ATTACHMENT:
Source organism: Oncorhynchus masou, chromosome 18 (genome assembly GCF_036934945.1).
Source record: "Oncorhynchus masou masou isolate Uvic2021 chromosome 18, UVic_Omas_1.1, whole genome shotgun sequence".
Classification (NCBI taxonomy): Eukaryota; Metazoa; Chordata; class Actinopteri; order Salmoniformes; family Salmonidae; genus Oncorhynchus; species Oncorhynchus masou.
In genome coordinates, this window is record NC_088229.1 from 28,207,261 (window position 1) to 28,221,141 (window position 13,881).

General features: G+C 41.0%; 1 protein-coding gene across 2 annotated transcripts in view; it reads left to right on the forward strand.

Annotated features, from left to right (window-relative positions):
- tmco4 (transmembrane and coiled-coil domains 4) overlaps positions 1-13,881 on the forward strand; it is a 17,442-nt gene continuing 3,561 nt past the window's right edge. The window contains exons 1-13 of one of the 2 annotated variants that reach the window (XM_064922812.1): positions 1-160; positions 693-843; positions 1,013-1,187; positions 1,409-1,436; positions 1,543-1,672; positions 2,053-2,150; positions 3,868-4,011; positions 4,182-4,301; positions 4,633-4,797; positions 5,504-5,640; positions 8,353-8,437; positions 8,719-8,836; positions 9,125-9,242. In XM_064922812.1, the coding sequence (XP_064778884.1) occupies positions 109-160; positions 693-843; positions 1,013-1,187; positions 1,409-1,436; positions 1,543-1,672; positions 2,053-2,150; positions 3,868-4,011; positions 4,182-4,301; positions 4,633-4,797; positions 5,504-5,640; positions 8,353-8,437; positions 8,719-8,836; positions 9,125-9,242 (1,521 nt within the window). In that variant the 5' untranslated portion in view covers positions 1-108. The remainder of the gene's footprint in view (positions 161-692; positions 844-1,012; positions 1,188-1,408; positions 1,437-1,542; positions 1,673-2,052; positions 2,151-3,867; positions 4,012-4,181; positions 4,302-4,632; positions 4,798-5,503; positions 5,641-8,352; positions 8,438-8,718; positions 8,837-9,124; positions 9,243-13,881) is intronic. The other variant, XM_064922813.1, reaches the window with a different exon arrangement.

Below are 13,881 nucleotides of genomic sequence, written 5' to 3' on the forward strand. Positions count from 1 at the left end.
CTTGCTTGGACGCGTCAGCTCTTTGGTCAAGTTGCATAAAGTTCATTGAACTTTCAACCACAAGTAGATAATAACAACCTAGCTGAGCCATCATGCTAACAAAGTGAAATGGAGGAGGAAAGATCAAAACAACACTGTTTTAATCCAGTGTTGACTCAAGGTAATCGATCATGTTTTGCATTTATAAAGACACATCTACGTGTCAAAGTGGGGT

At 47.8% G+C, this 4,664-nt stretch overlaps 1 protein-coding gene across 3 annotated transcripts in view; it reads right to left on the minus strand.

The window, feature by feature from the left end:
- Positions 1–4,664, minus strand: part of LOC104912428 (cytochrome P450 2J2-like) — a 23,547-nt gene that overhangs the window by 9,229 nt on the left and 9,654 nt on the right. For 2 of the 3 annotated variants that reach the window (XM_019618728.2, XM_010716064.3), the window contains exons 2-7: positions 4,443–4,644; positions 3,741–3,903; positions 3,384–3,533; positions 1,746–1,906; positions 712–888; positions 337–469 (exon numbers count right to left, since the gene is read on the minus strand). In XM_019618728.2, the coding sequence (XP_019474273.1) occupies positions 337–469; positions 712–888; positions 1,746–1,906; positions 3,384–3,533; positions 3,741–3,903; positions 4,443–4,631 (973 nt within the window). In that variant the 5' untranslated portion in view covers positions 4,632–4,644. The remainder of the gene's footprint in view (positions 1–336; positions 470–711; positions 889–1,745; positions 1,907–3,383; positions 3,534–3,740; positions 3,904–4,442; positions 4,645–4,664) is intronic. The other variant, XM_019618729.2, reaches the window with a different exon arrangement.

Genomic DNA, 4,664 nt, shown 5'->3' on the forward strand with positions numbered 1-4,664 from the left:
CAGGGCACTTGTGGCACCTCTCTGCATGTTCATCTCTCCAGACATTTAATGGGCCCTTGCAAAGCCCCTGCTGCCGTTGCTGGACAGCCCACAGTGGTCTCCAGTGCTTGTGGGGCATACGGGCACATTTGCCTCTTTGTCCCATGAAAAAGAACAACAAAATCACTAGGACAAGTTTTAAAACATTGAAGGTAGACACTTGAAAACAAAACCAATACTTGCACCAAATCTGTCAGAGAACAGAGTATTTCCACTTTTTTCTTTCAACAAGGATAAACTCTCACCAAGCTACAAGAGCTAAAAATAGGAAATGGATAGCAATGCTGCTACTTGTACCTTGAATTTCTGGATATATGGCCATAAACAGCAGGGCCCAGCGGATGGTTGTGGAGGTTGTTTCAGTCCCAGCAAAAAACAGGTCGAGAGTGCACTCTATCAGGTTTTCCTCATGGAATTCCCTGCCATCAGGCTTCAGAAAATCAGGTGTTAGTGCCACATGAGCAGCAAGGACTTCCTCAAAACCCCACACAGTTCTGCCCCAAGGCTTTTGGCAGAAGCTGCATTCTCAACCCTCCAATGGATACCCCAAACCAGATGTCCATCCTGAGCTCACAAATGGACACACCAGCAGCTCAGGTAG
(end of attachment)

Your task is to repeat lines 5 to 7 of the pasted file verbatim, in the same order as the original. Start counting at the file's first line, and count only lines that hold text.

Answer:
General features: G+C 41.0%; 1 protein-coding gene across 2 annotated transcripts in view; it reads left to right on the forward strand.

Annotated features, from left to right (window-relative positions):
- tmco4 (transmembrane and coiled-coil domains 4) overlaps positions 1-13,881 on the forward strand; it is a 17,442-nt gene continuing 3,561 nt past the window's right edge. The window contains exons 1-13 of one of the 2 annotated variants that reach the window (XM_064922812.1): positions 1-160; positions 693-843; positions 1,013-1,187; positions 1,409-1,436; positions 1,543-1,672; positions 2,053-2,150; positions 3,868-4,011; positions 4,182-4,301; positions 4,633-4,797; positions 5,504-5,640; positions 8,353-8,437; positions 8,719-8,836; positions 9,125-9,242. In XM_064922812.1, the coding sequence (XP_064778884.1) occupies positions 109-160; positions 693-843; positions 1,013-1,187; positions 1,409-1,436; positions 1,543-1,672; positions 2,053-2,150; positions 3,868-4,011; positions 4,182-4,301; positions 4,633-4,797; positions 5,504-5,640; positions 8,353-8,437; positions 8,719-8,836; positions 9,125-9,242 (1,521 nt within the window). In that variant the 5' untranslated portion in view covers positions 1-108. The remainder of the gene's footprint in view (positions 161-692; positions 844-1,012; positions 1,188-1,408; positions 1,437-1,542; positions 1,673-2,052; positions 2,151-3,867; positions 4,012-4,181; positions 4,302-4,632; positions 4,798-5,503; positions 5,641-8,352; positions 8,438-8,718; positions 8,837-9,124; positions 9,243-13,881) is intronic. The other variant, XM_064922813.1, reaches the window with a different exon arrangement.